Evanston residents weigh in on Divvy bike share program


Julia Jacobs/The Daily Northwestern

Community members discuss potential station sites for the Divvy bike share program. Input from Evanston residents at the Tuesday meeting and through an online survey will help organizers determine locations for eight bike stations coming to the city this summer.

Julia Jacobs, Assistant City Editor

Community members weighed in on potential sites for Divvy, a bike-sharing program that is  coming to Evanston, during a meeting on Tuesday.

About 20 people attended the meeting at the Civic Center, where they were surveyed on 17 possible bike stations mapped out across the city. Eight specific locations will be chosen in April or May after input from the City Council and more community members, and the stations will be installed in the summer, said Ylda Capriccioso, assistant to the city manager and bike programs coordinator.

An online survey will be launched Wednesday to get feedback from a larger group of community members, Capriccioso said.

“Nothing is set in stone,”said Damir Latinovic, the city’s neighborhood and land use planner. “These are just suggestions, and this is why we need your feedback. It can change, it likely will change, but it will also give us an idea how to move forward.”

Evanston, with Chicago and Oak Park, received a $3 million grant from former Gov. Pat Quinn in September to expand the program by 70 stations in the region. Evanston will receive $80,000 of the grant to fund equipment installation for its share of new stations, said Catherine Hurley, the city’s sustainable programs coordinator.

Bikers can purchase a $75 annual membership or a 24-hour pass for $7. Both options allow for unlimited 30 minute trips.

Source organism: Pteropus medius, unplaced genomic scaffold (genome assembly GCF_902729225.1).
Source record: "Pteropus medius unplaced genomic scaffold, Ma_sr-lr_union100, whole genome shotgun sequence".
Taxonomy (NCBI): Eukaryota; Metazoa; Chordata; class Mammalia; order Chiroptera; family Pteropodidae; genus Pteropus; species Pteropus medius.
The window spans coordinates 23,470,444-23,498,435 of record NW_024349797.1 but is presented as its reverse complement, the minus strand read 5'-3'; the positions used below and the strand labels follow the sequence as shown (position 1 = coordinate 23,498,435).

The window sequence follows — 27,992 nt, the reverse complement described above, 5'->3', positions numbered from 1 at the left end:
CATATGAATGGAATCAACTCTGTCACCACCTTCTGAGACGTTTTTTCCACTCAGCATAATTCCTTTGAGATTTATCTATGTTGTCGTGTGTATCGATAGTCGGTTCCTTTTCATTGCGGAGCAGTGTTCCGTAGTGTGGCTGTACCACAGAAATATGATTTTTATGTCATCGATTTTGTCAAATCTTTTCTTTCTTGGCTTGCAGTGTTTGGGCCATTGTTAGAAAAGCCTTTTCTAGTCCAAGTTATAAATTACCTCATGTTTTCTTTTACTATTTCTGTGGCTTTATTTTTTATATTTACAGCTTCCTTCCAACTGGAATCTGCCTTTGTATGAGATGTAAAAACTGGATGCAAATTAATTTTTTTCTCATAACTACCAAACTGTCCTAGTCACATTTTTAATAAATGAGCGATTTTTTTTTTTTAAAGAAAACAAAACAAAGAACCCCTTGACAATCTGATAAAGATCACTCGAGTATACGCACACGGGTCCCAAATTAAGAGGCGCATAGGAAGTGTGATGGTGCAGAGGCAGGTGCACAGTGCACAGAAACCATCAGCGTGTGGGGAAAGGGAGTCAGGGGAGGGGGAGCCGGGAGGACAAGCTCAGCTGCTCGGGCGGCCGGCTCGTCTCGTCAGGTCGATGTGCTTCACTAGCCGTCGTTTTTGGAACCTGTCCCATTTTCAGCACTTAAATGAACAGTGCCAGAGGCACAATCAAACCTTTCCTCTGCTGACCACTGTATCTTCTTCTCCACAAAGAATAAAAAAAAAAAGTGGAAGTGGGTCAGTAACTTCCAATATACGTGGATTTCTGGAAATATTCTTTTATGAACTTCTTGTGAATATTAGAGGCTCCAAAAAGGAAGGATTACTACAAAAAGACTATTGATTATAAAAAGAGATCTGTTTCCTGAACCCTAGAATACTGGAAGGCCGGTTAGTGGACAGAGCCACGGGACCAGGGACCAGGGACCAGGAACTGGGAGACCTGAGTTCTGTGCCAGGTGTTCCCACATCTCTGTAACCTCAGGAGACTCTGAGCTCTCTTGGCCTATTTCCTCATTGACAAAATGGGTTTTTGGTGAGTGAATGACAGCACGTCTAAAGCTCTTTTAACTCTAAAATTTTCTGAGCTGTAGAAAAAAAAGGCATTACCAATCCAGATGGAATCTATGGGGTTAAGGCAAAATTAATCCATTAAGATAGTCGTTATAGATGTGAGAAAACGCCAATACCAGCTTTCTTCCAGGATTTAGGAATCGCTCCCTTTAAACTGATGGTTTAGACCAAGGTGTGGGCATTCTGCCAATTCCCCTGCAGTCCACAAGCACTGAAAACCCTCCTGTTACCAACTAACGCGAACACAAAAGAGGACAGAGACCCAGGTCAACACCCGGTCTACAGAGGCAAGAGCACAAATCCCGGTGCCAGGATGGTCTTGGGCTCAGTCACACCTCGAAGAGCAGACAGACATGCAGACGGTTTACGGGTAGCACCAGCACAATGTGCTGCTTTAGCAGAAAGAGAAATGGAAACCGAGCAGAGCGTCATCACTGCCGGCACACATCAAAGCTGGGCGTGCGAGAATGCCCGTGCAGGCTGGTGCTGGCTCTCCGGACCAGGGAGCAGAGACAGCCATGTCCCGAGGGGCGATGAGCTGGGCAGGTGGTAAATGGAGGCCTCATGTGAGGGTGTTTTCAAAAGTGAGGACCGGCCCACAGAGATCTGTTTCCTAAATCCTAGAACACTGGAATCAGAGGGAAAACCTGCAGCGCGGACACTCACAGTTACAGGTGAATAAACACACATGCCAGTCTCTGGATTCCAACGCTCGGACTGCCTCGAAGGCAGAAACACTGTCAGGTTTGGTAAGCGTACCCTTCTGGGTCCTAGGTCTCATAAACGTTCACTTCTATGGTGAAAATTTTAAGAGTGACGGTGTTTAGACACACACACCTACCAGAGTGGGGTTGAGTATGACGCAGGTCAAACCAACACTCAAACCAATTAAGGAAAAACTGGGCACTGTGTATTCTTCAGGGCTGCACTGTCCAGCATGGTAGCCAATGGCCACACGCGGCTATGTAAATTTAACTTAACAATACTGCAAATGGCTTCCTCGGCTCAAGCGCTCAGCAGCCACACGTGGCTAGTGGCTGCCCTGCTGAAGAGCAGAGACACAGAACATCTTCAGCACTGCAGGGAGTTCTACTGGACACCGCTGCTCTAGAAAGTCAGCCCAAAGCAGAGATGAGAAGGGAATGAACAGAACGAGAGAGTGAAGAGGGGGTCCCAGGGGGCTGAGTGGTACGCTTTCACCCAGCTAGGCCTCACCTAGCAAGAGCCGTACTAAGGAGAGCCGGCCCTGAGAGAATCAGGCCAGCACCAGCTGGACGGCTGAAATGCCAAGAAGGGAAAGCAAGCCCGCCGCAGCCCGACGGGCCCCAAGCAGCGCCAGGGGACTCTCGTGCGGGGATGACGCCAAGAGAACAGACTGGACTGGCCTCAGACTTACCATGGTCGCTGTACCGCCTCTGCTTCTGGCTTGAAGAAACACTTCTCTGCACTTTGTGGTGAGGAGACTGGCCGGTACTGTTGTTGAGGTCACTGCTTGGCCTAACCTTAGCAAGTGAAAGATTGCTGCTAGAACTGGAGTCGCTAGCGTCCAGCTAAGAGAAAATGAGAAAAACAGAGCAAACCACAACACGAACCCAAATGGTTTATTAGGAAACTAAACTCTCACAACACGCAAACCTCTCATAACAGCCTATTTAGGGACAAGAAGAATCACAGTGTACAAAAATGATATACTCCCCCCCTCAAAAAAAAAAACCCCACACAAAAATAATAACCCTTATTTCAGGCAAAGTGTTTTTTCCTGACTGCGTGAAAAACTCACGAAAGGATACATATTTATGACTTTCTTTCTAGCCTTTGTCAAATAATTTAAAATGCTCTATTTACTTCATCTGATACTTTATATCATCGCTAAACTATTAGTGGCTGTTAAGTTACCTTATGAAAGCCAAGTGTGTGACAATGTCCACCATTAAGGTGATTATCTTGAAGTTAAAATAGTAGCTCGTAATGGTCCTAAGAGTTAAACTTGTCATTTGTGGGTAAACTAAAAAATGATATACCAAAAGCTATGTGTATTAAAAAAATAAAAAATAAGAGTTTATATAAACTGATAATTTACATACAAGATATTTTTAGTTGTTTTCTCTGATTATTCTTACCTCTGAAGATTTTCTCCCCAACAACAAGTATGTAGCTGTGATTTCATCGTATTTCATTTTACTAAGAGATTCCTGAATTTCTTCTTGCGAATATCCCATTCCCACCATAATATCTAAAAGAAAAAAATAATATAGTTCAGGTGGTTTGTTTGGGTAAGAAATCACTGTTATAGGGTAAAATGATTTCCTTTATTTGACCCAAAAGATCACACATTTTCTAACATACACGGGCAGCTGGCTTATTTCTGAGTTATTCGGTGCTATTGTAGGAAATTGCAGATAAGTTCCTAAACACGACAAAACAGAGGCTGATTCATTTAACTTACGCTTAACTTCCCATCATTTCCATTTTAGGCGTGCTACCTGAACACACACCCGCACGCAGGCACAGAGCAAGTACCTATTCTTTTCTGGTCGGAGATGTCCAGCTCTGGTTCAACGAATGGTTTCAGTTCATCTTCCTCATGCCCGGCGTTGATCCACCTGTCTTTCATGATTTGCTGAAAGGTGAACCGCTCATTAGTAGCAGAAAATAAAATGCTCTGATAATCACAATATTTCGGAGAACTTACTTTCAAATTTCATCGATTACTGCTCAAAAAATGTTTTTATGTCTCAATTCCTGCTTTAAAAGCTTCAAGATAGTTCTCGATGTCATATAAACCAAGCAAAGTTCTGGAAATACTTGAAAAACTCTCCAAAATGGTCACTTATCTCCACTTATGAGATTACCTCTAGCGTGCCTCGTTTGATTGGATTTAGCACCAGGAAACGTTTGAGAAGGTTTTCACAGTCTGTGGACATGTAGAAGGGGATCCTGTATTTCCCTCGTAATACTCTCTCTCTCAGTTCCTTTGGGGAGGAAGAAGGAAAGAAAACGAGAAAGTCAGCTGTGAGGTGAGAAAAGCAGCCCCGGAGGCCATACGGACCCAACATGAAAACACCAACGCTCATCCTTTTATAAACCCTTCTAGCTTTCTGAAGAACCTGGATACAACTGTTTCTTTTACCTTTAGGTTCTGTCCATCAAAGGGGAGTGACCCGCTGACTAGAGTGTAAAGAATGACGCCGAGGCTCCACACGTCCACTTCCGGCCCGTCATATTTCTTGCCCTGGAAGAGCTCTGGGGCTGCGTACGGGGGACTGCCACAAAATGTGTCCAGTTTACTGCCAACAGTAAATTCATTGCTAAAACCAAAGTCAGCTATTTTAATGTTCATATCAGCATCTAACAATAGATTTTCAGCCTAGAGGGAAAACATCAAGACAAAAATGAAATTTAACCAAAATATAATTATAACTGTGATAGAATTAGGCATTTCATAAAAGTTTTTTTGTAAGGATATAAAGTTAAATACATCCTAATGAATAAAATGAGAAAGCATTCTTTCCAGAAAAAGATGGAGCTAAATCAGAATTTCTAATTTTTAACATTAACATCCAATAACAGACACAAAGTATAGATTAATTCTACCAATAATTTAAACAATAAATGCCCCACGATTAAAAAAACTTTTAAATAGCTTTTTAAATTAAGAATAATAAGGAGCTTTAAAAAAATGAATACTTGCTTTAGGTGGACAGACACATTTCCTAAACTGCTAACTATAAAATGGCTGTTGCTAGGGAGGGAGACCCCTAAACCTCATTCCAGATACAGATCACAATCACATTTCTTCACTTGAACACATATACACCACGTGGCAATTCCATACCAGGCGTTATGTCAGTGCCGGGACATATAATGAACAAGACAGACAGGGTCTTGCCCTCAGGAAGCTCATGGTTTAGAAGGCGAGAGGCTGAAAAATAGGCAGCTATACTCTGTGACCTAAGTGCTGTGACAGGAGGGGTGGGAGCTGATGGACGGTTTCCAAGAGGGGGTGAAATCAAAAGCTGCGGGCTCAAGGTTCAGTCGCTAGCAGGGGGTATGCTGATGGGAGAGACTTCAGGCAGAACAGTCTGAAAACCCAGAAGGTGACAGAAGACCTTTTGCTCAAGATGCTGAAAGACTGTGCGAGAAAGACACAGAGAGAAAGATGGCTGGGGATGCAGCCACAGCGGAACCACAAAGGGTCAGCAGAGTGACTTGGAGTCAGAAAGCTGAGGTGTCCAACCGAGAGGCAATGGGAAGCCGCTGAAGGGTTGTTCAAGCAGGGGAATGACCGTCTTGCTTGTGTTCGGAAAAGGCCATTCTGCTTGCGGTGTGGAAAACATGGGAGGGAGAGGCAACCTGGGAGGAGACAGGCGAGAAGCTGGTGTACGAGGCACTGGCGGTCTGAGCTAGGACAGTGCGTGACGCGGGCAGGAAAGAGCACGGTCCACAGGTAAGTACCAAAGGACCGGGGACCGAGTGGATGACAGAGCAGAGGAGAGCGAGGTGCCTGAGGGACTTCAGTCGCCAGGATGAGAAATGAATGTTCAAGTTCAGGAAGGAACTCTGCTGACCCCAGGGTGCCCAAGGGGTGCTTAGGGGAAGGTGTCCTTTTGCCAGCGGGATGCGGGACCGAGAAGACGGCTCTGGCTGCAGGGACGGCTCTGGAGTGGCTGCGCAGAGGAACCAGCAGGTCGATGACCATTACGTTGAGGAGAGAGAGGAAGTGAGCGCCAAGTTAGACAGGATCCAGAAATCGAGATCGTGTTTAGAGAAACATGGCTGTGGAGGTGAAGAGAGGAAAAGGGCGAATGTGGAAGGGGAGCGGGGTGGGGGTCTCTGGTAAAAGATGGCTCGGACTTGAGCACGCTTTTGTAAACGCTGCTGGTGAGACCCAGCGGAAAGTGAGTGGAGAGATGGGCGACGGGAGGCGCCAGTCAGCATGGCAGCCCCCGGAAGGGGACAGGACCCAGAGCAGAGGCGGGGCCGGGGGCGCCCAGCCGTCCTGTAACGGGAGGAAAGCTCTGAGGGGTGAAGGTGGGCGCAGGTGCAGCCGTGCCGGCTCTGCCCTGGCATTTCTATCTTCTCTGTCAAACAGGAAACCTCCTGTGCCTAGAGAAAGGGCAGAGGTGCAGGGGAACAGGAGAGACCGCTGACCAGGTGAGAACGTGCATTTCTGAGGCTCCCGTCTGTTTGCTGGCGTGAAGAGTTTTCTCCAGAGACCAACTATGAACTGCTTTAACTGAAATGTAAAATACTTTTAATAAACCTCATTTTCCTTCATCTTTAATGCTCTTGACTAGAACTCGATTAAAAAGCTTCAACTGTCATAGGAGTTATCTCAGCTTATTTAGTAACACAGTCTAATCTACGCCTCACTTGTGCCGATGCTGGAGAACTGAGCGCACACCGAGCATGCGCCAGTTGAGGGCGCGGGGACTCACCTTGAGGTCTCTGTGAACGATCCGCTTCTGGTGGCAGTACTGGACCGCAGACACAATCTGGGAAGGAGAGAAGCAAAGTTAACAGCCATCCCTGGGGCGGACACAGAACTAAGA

At least two of the 17 possible stations, at the intersection of Chicago Avenue and Sheridan Road and the intersection of Noyes Street and Sheridan Road, were proposed with Northwestern campus use in mind, Latinovic said. Evanston will offer students with WildCARDS $20 off an annual membership in partnership with the University.

Representatives from Chicago’s Divvy program, which currently has 300 stations, spoke to community members about the safety and sustainability of the program, as well as the strategic placement of stations. In Chicago, stations are positioned no more than four blocks from each other for optimal use as a transit system, said Sean Wiedel, assistant commissioner at the Chicago Department of Transportation.

The 17 potential station sites were determined by overlaying multiple data points analyzed by a group of NU engineering students, taking into consideration housing, employment, destinations and visibility, Hurley said. Organizers then added more east and west locations to establish a more balanced distribution.

“Evanston’s only eight square miles, and you can get pretty far across town in the 30-minute time limit,” Hurley said. “There’s actually the ability to connect a large part of Evanston with the stations that we have.”

Officials had to balance the issue of distance between stations with population, density and likelihood that the bikes will be put to good use, Latinovic said.

Evanston resident Nicholas Ridder said he thought that the distribution of the 17 potential sites underserved west Evanston. However, other residents thought the stations seemed too spread out, potentially diluting the impact of the program as a transit system.

“You’ve got to initially use transportation hubs to be your base, whether folks are starting there or ending there,” Evanston resident Yvette Granberry said. “I think it’s a good first shot.”

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